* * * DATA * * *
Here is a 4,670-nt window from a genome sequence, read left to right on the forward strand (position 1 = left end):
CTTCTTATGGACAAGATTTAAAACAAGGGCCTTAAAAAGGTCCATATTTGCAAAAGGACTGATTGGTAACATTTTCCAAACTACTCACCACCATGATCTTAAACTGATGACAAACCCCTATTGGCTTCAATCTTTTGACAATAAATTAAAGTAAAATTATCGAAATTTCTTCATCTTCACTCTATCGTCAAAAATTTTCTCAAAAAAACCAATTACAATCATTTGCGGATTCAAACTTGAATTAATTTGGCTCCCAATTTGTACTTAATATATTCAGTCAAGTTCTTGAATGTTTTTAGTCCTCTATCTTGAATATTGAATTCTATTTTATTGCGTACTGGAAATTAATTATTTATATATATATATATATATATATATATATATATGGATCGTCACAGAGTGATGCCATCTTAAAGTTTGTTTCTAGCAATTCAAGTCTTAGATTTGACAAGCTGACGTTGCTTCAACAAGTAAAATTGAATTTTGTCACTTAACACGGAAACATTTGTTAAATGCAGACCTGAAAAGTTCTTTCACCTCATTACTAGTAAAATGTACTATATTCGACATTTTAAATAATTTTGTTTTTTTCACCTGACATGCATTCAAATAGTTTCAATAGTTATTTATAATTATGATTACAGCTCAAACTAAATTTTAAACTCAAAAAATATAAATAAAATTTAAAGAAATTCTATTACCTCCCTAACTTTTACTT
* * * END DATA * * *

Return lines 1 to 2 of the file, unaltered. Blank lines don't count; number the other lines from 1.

Here is a 4,670-nt window from a genome sequence, read left to right on the forward strand (position 1 = left end):
CTTCTTATGGACAAGATTTAAAACAAGGGCCTTAAAAAGGTCCATATTTGCAAAAGGACTGATTGGTAACATTTTCCAAACTACTCACCACCATGATCTTAAACTGATGACAAACCCCTATTGGCTTCAATCTTTTGACAATAAATTAAAGTAAAATTATCGAAATTTCTTCATCTTCACTCTATCGTCAAAAATTTTCTCAAAAAAACCAATTACAATCATTTGCGGATTCAAACTTGAATTAATTTGGCTCCCAATTTGTACTTAATATATTCAGTCAAGTTCTTGAATGTTTTTAGTCCTCTATCTTGAATATTGAATTCTATTTTATTGCGTACTGGAAATTAATTATTTATATATATATATATATATATATATATATATATGGATCGTCACAGAGTGATGCCATCTTAAAGTTTGTTTCTAGCAATTCAAGTCTTAGATTTGACAAGCTGACGTTGCTTCAACAAGTAAAATTGAATTTTGTCACTTAACACGGAAACATTTGTTAAATGCAGACCTGAAAAGTTCTTTCACCTCATTACTAGTAAAATGTACTATATTCGACATTTTAAATAATTTTGTTTTTTTCACCTGACATGCATTCAAATAGTTTCAATAGTTATTTATAATTATGATTACAGCTCAAACTAAATTTTAAACTCAAAAAATATAAATAAAATTTAAAGAAATTCTATTACCTCCCTAACTTTTACTT